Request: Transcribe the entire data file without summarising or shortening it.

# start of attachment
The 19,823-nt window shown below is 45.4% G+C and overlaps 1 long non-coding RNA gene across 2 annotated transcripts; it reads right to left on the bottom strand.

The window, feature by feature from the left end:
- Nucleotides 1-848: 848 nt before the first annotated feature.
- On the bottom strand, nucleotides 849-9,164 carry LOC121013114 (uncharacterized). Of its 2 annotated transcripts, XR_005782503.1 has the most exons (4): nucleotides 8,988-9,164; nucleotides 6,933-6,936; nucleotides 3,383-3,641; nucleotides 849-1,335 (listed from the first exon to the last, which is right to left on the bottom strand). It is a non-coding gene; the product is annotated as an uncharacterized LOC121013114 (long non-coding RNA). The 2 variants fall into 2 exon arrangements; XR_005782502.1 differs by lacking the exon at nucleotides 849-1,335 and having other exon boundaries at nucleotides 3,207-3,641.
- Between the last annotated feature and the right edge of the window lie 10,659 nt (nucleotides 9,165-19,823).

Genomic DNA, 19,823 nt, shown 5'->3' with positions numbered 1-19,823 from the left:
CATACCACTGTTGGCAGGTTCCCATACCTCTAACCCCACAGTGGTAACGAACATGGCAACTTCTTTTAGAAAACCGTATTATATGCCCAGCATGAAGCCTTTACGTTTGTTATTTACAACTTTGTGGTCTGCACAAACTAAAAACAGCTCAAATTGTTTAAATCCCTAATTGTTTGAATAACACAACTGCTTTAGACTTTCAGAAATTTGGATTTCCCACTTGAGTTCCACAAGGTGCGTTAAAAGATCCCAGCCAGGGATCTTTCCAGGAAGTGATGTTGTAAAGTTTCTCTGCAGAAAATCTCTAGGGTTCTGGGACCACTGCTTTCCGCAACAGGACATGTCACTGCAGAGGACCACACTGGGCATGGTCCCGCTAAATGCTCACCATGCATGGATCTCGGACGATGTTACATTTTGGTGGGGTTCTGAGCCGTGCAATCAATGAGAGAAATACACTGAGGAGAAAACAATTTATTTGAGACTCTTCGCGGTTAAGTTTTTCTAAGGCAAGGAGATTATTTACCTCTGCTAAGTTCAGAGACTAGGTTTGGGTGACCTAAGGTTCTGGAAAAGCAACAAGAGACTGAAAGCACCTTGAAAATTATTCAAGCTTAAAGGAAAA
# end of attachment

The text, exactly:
The 19,823-nt window shown below is 45.4% G+C and overlaps 1 long non-coding RNA gene across 2 annotated transcripts; it reads right to left on the bottom strand.

The window, feature by feature from the left end:
- Nucleotides 1-848: 848 nt before the first annotated feature.
- On the bottom strand, nucleotides 849-9,164 carry LOC121013114 (uncharacterized). Of its 2 annotated transcripts, XR_005782503.1 has the most exons (4): nucleotides 8,988-9,164; nucleotides 6,933-6,936; nucleotides 3,383-3,641; nucleotides 849-1,335 (listed from the first exon to the last, which is right to left on the bottom strand). It is a non-coding gene; the product is annotated as an uncharacterized LOC121013114 (long non-coding RNA). The 2 variants fall into 2 exon arrangements; XR_005782502.1 differs by lacking the exon at nucleotides 849-1,335 and having other exon boundaries at nucleotides 3,207-3,641.
- Between the last annotated feature and the right edge of the window lie 10,659 nt (nucleotides 9,165-19,823).

Genomic DNA, 19,823 nt, shown 5'->3' with positions numbered 1-19,823 from the left:
CATACCACTGTTGGCAGGTTCCCATACCTCTAACCCCACAGTGGTAACGAACATGGCAACTTCTTTTAGAAAACCGTATTATATGCCCAGCATGAAGCCTTTACGTTTGTTATTTACAACTTTGTGGTCTGCACAAACTAAAAACAGCTCAAATTGTTTAAATCCCTAATTGTTTGAATAACACAACTGCTTTAGACTTTCAGAAATTTGGATTTCCCACTTGAGTTCCACAAGGTGCGTTAAAAGATCCCAGCCAGGGATCTTTCCAGGAAGTGATGTTGTAAAGTTTCTCTGCAGAAAATCTCTAGGGTTCTGGGACCACTGCTTTCCGCAACAGGACATGTCACTGCAGAGGACCACACTGGGCATGGTCCCGCTAAATGCTCACCATGCATGGATCTCGGACGATGTTACATTTTGGTGGGGTTCTGAGCCGTGCAATCAATGAGAGAAATACACTGAGGAGAAAACAATTTATTTGAGACTCTTCGCGGTTAAGTTTTTCTAAGGCAAGGAGATTATTTACCTCTGCTAAGTTCAGAGACTAGGTTTGGGTGACCTAAGGTTCTGGAAAAGCAACAAGAGACTGAAAGCACCTTGAAAATTATTCAAGCTTAAAGGAAAA